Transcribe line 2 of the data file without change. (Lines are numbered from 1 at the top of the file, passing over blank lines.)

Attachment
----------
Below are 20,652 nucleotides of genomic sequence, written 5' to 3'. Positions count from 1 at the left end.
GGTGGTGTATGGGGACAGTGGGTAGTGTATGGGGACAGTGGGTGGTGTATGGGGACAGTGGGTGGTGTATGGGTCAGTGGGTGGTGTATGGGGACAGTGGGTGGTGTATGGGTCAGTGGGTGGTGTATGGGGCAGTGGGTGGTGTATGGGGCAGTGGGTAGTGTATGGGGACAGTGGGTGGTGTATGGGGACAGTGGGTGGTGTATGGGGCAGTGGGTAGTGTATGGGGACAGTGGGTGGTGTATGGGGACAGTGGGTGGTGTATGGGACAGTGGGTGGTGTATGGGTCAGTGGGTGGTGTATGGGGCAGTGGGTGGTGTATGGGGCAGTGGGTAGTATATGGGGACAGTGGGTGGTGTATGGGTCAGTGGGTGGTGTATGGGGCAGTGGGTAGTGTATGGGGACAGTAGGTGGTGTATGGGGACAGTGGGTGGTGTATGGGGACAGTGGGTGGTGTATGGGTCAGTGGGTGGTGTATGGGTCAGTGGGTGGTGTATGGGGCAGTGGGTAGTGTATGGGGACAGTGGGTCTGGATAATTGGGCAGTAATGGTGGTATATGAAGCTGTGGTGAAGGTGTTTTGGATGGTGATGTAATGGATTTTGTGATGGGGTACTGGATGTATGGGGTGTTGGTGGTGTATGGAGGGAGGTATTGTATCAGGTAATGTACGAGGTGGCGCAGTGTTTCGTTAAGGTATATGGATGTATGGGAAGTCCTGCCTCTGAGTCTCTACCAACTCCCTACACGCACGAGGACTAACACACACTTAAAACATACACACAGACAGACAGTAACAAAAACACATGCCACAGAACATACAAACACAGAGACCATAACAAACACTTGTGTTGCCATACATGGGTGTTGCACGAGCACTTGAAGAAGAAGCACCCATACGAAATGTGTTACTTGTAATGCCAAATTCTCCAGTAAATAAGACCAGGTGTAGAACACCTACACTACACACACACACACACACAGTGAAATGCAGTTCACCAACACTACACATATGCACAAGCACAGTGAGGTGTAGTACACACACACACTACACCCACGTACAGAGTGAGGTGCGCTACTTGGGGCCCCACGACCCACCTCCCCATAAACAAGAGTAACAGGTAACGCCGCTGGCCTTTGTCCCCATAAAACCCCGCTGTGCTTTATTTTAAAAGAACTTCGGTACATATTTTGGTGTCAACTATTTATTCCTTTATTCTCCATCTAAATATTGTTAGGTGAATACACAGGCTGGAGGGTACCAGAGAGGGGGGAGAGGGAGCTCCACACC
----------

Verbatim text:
GGTGGTGTATGGGGACAGTGGGTAGTGTATGGGGACAGTGGGTGGTGTATGGGGACAGTGGGTGGTGTATGGGTCAGTGGGTGGTGTATGGGGACAGTGGGTGGTGTATGGGTCAGTGGGTGGTGTATGGGGCAGTGGGTGGTGTATGGGGCAGTGGGTAGTGTATGGGGACAGTGGGTGGTGTATGGGGACAGTGGGTGGTGTATGGGGCAGTGGGTAGTGTATGGGGACAGTGGGTGGTGTATGGGGACAGTGGGTGGTGTATGGGACAGTGGGTGGTGTATGGGTCAGTGGGTGGTGTATGGGGCAGTGGGTGGTGTATGGGGCAGTGGGTAGTATATGGGGACAGTGGGTGGTGTATGGGTCAGTGGGTGGTGTATGGGGCAGTGGGTAGTGTATGGGGACAGTAGGTGGTGTATGGGGACAGTGGGTGGTGTATGGGGACAGTGGGTGGTGTATGGGTCAGTGGGTGGTGTATGGGTCAGTGGGTGGTGTATGGGGCAGTGGGTAGTGTATGGGGACAGTGGGTCTGGATAATTGGGCAGTAATGGTGGTATATGAAGCTGTGGTGAAGGTGTTTTGGATGGTGATGTAATGGATTTTGTGATGGGGTACTGGATGTATGGGGTGTTGGTGGTGTATGGAGGGAGGTATTGTATCAGGTAATGTACGAGGTGGCGCAGTGTTTCGTTAAGGTATATGGATGTATGGGAAGTCCTGCCTCTGAGTCTCTACCAACTCCCTACACGCACGAGGACTAACACACACTTAAAACATACACACAGACAGACAGTAACAAAAACACATGCCACAGAACATACAAACACAGAGACCATAACAAACACTTGTGTTGCCATACATGGGTGTTGCACGAGCACTTGAAGAAGAAGCACCCATACGAAATGTGTTACTTGTAATGCCAAATTCTCCAGTAAATAAGACCAGGTGTAGAACACCTACACTACACACACACACACACACAGTGAAATGCAGTTCACCAACACTACACATATGCACAAGCACAGTGAGGTGTAGTACACACACACACTACACCCACGTACAGAGTGAGGTGCGCTACTTGGGGCCCCACGACCCACCTCCCCATAAACAAGAGTAACAGGTAACGCCGCTGGCCTTTGTCCCCATAAAACCCCGCTGTGCTTTATTTTAAAAGAACTTCGGTACATATTTTGGTGTCAACTATTTATTCCTTTATTCTCCATCTAAATATTGTTAGGTGAATACACAGGCTGGAGGGTACCAGAGAGGGGGGAGAGGGAGCTCCACACC